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How often have you wished for a few more hours in a day? Most of us practice a fast-paced regimen of hustling from work to activities and running errands beginning with the moment we rise to the time we go to bed. And yet, at the end of the day, we feel we haven’t accomplished enough. As quickly as we cross off an item from our to-do list, several more spring up. That never-ending cycle is frustrating and exhausting.

But counter to what most Americans may believe, slowing down from time-to-time increases rather than decreases productivity. We have to periodically veer off that highway to end up where we really want to go.

My friend, Sister Chris, says that we’ve lost the understanding of our need to retreat. By engaging in periodic self-assigned time-outs, we are not slacking from our responsibilities but increasing our performance. In general, the removal from the hectic daily schedule most of us engage in can promote clearer thinking, a renewed and more positive outlook, and a healthier way of life which results in better efficiency.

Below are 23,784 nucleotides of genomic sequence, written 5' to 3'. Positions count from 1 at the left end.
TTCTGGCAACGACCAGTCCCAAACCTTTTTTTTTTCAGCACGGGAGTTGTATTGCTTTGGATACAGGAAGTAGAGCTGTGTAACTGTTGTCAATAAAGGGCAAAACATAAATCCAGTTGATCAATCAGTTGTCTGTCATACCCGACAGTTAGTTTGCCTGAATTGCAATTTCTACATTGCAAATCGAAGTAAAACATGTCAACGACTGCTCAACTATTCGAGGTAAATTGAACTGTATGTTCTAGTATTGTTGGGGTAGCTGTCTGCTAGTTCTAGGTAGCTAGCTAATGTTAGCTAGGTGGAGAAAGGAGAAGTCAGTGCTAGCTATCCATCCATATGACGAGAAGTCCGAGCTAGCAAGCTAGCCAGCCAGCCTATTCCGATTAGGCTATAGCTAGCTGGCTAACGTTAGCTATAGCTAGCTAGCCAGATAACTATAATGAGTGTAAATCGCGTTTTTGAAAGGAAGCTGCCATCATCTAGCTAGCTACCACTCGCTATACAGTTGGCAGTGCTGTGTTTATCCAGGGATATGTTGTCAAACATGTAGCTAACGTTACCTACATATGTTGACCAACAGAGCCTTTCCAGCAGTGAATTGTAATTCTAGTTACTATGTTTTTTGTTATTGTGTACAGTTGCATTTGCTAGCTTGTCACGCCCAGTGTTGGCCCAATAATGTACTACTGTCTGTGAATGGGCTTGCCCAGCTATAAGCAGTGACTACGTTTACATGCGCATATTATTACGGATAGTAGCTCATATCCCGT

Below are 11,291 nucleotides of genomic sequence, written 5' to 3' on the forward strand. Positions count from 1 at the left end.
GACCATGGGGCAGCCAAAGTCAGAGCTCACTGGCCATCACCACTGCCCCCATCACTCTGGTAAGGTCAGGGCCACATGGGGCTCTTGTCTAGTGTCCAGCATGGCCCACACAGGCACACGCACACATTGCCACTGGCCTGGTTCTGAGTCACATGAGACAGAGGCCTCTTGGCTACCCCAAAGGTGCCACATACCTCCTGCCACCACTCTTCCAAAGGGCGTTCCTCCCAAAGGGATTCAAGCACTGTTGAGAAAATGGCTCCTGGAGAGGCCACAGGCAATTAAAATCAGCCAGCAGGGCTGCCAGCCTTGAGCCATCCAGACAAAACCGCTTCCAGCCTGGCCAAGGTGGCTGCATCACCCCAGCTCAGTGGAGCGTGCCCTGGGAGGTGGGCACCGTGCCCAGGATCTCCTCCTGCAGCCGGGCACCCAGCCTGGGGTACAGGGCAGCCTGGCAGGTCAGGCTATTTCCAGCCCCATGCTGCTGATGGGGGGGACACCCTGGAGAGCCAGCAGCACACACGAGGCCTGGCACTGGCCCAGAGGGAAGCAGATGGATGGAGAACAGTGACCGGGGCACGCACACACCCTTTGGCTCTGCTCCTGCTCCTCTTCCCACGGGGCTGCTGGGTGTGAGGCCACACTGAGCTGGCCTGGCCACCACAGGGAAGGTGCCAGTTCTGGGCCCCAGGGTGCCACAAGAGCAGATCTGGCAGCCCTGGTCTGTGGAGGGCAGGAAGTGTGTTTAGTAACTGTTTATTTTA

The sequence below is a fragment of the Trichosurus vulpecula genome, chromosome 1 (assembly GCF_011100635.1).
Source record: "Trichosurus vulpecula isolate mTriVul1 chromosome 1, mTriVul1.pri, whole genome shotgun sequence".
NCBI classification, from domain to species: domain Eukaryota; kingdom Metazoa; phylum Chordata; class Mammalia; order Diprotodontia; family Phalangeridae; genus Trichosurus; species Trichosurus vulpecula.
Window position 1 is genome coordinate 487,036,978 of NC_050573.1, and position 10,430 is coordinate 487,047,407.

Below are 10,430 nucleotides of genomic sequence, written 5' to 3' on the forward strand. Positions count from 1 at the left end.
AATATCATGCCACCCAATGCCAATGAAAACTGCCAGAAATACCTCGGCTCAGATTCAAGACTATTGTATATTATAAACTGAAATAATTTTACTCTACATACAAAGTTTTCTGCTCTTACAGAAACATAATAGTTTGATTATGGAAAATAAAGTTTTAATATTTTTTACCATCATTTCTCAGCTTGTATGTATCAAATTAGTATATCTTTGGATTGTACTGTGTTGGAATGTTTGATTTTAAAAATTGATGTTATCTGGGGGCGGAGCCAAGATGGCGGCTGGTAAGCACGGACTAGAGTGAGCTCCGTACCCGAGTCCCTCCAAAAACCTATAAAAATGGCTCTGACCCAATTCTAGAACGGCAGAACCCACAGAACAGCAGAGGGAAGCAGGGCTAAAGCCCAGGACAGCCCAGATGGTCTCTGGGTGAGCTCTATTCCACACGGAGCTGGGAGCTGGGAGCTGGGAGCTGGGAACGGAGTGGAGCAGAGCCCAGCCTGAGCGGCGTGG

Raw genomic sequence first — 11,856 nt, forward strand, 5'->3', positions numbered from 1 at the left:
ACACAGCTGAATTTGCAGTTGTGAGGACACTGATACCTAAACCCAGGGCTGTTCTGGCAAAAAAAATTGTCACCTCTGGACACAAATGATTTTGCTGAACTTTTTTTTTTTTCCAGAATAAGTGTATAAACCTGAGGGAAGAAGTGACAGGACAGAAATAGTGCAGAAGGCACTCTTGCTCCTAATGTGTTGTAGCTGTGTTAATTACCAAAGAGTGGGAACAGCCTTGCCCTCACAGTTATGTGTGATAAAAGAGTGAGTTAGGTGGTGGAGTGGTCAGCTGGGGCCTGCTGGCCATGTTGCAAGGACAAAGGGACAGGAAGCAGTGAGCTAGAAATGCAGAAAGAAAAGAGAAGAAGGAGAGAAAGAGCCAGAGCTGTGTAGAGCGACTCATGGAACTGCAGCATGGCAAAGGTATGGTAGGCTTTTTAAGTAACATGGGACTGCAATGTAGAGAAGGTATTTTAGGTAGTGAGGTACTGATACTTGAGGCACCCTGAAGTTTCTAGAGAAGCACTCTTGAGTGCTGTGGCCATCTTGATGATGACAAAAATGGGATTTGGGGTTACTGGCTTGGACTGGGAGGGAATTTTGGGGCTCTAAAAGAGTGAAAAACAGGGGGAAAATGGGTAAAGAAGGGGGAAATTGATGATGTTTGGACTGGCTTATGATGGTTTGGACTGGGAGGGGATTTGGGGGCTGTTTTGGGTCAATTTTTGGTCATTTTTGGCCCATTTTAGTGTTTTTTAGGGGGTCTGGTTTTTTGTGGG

The separation from technology and daily problems during retreats helps to reduce the flight of flight reaction to ongoing events and the accumulation of the stress hormone cortisol. Our hearts become more open which enhances the ability to release sorrow and pain which benefits our overall health.

In addition, the resting brain is essential to self-reflection and stimulating creativity. We gain clarity as answers come in silence improving our decision-making capabilities. An added benefit is that we often make life-long bonds with other participants as like-minded people will be in attendance at these retreats.

And retreats are longer lasting than even a “relaxing” vacation because they are more focused. They also omit the need to schedule activities or seek dining options. Typically set in calm locations, everything is planned for participants.

To find your perfect retreat, consider what you would like to improve. Retreats are targeted toward specific goals. For example, business retreats strive to identify individual talents, increase confidence, and promote team-building. Yoga retreats’ goal is not only to develop better yoga practices but also mindfulness and meditation. Retreats that focus on overall well-being can assist with better eating and exercise habits, work/life balance, and emotional release. Whereas spiritual retreats focus on increasing inner peace and a greater connection with the divine.

(Do you follow my other blog, Mary K Doyle Books?)

 

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